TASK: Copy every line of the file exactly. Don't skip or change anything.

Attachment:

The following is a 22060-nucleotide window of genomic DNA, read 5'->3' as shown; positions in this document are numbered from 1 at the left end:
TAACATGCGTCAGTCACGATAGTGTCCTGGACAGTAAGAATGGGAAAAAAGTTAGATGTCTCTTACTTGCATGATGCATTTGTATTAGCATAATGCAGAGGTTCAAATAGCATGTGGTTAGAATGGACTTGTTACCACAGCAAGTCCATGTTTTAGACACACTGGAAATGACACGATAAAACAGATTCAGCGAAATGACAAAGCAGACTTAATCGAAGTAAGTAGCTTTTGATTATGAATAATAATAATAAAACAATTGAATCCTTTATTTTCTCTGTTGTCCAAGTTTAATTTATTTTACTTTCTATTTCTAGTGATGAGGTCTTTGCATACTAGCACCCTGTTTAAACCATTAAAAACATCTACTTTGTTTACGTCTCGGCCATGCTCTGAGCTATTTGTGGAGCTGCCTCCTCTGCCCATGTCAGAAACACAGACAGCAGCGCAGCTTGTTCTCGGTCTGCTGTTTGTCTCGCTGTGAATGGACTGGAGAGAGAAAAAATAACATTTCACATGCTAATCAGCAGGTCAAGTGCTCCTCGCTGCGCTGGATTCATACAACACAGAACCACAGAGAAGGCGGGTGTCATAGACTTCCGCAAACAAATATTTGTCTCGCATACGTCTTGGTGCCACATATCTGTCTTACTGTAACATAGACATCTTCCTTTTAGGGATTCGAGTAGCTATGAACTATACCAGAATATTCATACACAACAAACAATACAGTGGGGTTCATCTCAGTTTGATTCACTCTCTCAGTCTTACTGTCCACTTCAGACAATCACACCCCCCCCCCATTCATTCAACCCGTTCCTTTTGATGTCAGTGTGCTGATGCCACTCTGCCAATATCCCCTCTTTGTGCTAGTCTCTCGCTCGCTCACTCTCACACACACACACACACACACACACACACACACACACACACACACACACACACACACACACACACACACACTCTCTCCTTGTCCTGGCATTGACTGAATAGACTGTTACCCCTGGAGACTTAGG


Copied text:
The following is a 22060-nucleotide window of genomic DNA, read 5'->3' as shown; positions in this document are numbered from 1 at the left end:
TAACATGCGTCAGTCACGATAGTGTCCTGGACAGTAAGAATGGGAAAAAAGTTAGATGTCTCTTACTTGCATGATGCATTTGTATTAGCATAATGCAGAGGTTCAAATAGCATGTGGTTAGAATGGACTTGTTACCACAGCAAGTCCATGTTTTAGACACACTGGAAATGACACGATAAAACAGATTCAGCGAAATGACAAAGCAGACTTAATCGAAGTAAGTAGCTTTTGATTATGAATAATAATAATAAAACAATTGAATCCTTTATTTTCTCTGTTGTCCAAGTTTAATTTATTTTACTTTCTATTTCTAGTGATGAGGTCTTTGCATACTAGCACCCTGTTTAAACCATTAAAAACATCTACTTTGTTTACGTCTCGGCCATGCTCTGAGCTATTTGTGGAGCTGCCTCCTCTGCCCATGTCAGAAACACAGACAGCAGCGCAGCTTGTTCTCGGTCTGCTGTTTGTCTCGCTGTGAATGGACTGGAGAGAGAAAAAATAACATTTCACATGCTAATCAGCAGGTCAAGTGCTCCTCGCTGCGCTGGATTCATACAACACAGAACCACAGAGAAGGCGGGTGTCATAGACTTCCGCAAACAAATATTTGTCTCGCATACGTCTTGGTGCCACATATCTGTCTTACTGTAACATAGACATCTTCCTTTTAGGGATTCGAGTAGCTATGAACTATACCAGAATATTCATACACAACAAACAATACAGTGGGGTTCATCTCAGTTTGATTCACTCTCTCAGTCTTACTGTCCACTTCAGACAATCACACCCCCCCCCCATTCATTCAACCCGTTCCTTTTGATGTCAGTGTGCTGATGCCACTCTGCCAATATCCCCTCTTTGTGCTAGTCTCTCGCTCGCTCACTCTCACACACACACACACACACACACACACACACACACACACACACACACACACACACACACACACACACACACTCTCTCCTTGTCCTGGCATTGACTGAATAGACTGTTACCCCTGGAGACTTAGG